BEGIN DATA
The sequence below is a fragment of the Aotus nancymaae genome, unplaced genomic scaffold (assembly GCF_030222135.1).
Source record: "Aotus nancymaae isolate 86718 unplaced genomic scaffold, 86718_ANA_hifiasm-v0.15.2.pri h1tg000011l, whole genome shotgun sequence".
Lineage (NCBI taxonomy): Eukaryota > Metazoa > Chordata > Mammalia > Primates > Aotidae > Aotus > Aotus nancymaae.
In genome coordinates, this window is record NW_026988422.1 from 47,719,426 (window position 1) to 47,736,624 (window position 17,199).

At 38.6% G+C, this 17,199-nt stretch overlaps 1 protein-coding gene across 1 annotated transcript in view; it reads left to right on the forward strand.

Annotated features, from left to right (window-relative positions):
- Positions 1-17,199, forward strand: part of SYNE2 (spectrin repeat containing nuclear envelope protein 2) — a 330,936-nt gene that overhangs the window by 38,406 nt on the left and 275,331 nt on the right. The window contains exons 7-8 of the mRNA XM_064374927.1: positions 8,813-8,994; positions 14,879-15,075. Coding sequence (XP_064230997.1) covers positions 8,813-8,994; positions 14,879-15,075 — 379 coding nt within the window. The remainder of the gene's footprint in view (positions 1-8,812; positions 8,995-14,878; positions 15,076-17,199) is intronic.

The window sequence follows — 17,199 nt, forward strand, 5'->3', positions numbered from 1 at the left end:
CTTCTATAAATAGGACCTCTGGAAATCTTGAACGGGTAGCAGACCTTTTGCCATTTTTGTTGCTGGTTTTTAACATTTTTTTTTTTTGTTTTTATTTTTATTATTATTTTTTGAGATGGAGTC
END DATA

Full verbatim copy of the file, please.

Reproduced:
The sequence below is a fragment of the Aotus nancymaae genome, unplaced genomic scaffold (assembly GCF_030222135.1).
Source record: "Aotus nancymaae isolate 86718 unplaced genomic scaffold, 86718_ANA_hifiasm-v0.15.2.pri h1tg000011l, whole genome shotgun sequence".
Lineage (NCBI taxonomy): Eukaryota > Metazoa > Chordata > Mammalia > Primates > Aotidae > Aotus > Aotus nancymaae.
In genome coordinates, this window is record NW_026988422.1 from 47,719,426 (window position 1) to 47,736,624 (window position 17,199).

At 38.6% G+C, this 17,199-nt stretch overlaps 1 protein-coding gene across 1 annotated transcript in view; it reads left to right on the forward strand.

Annotated features, from left to right (window-relative positions):
- Positions 1-17,199, forward strand: part of SYNE2 (spectrin repeat containing nuclear envelope protein 2) — a 330,936-nt gene that overhangs the window by 38,406 nt on the left and 275,331 nt on the right. The window contains exons 7-8 of the mRNA XM_064374927.1: positions 8,813-8,994; positions 14,879-15,075. Coding sequence (XP_064230997.1) covers positions 8,813-8,994; positions 14,879-15,075 — 379 coding nt within the window. The remainder of the gene's footprint in view (positions 1-8,812; positions 8,995-14,878; positions 15,076-17,199) is intronic.

The window sequence follows — 17,199 nt, forward strand, 5'->3', positions numbered from 1 at the left end:
CTTCTATAAATAGGACCTCTGGAAATCTTGAACGGGTAGCAGACCTTTTGCCATTTTTGTTGCTGGTTTTTAACATTTTTTTTTTTTGTTTTTATTTTTATTATTATTTTTTGAGATGGAGTC